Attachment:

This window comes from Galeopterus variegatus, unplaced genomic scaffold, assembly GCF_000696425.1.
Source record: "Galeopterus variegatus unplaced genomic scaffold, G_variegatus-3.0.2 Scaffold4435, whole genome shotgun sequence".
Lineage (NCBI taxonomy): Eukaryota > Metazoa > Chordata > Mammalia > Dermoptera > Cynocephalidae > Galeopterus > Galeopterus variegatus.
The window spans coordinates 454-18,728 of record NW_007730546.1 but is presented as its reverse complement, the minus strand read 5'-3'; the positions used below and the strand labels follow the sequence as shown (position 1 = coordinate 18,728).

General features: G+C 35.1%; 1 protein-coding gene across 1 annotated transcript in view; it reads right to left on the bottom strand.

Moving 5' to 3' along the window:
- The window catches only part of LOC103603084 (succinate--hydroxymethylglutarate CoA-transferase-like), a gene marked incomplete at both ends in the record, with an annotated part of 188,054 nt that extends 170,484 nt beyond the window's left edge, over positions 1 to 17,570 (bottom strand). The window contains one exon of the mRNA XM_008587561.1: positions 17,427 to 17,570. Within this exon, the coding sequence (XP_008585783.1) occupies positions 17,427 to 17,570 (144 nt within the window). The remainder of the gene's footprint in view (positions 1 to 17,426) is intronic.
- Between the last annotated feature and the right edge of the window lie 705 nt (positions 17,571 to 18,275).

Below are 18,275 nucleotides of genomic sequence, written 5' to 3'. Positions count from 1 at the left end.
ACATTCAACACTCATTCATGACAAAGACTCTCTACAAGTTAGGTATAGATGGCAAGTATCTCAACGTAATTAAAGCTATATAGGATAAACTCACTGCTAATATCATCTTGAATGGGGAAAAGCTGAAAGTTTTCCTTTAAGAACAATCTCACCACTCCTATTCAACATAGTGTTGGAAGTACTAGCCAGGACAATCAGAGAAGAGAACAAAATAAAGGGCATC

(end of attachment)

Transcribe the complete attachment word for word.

This window comes from Galeopterus variegatus, unplaced genomic scaffold, assembly GCF_000696425.1.
Source record: "Galeopterus variegatus unplaced genomic scaffold, G_variegatus-3.0.2 Scaffold4435, whole genome shotgun sequence".
Lineage (NCBI taxonomy): Eukaryota > Metazoa > Chordata > Mammalia > Dermoptera > Cynocephalidae > Galeopterus > Galeopterus variegatus.
The window spans coordinates 454-18,728 of record NW_007730546.1 but is presented as its reverse complement, the minus strand read 5'-3'; the positions used below and the strand labels follow the sequence as shown (position 1 = coordinate 18,728).

General features: G+C 35.1%; 1 protein-coding gene across 1 annotated transcript in view; it reads right to left on the bottom strand.

Moving 5' to 3' along the window:
- The window catches only part of LOC103603084 (succinate--hydroxymethylglutarate CoA-transferase-like), a gene marked incomplete at both ends in the record, with an annotated part of 188,054 nt that extends 170,484 nt beyond the window's left edge, over positions 1 to 17,570 (bottom strand). The window contains one exon of the mRNA XM_008587561.1: positions 17,427 to 17,570. Within this exon, the coding sequence (XP_008585783.1) occupies positions 17,427 to 17,570 (144 nt within the window). The remainder of the gene's footprint in view (positions 1 to 17,426) is intronic.
- Between the last annotated feature and the right edge of the window lie 705 nt (positions 17,571 to 18,275).

Below are 18,275 nucleotides of genomic sequence, written 5' to 3'. Positions count from 1 at the left end.
ACATTCAACACTCATTCATGACAAAGACTCTCTACAAGTTAGGTATAGATGGCAAGTATCTCAACGTAATTAAAGCTATATAGGATAAACTCACTGCTAATATCATCTTGAATGGGGAAAAGCTGAAAGTTTTCCTTTAAGAACAATCTCACCACTCCTATTCAACATAGTGTTGGAAGTACTAGCCAGGACAATCAGAGAAGAGAACAAAATAAAGGGCATC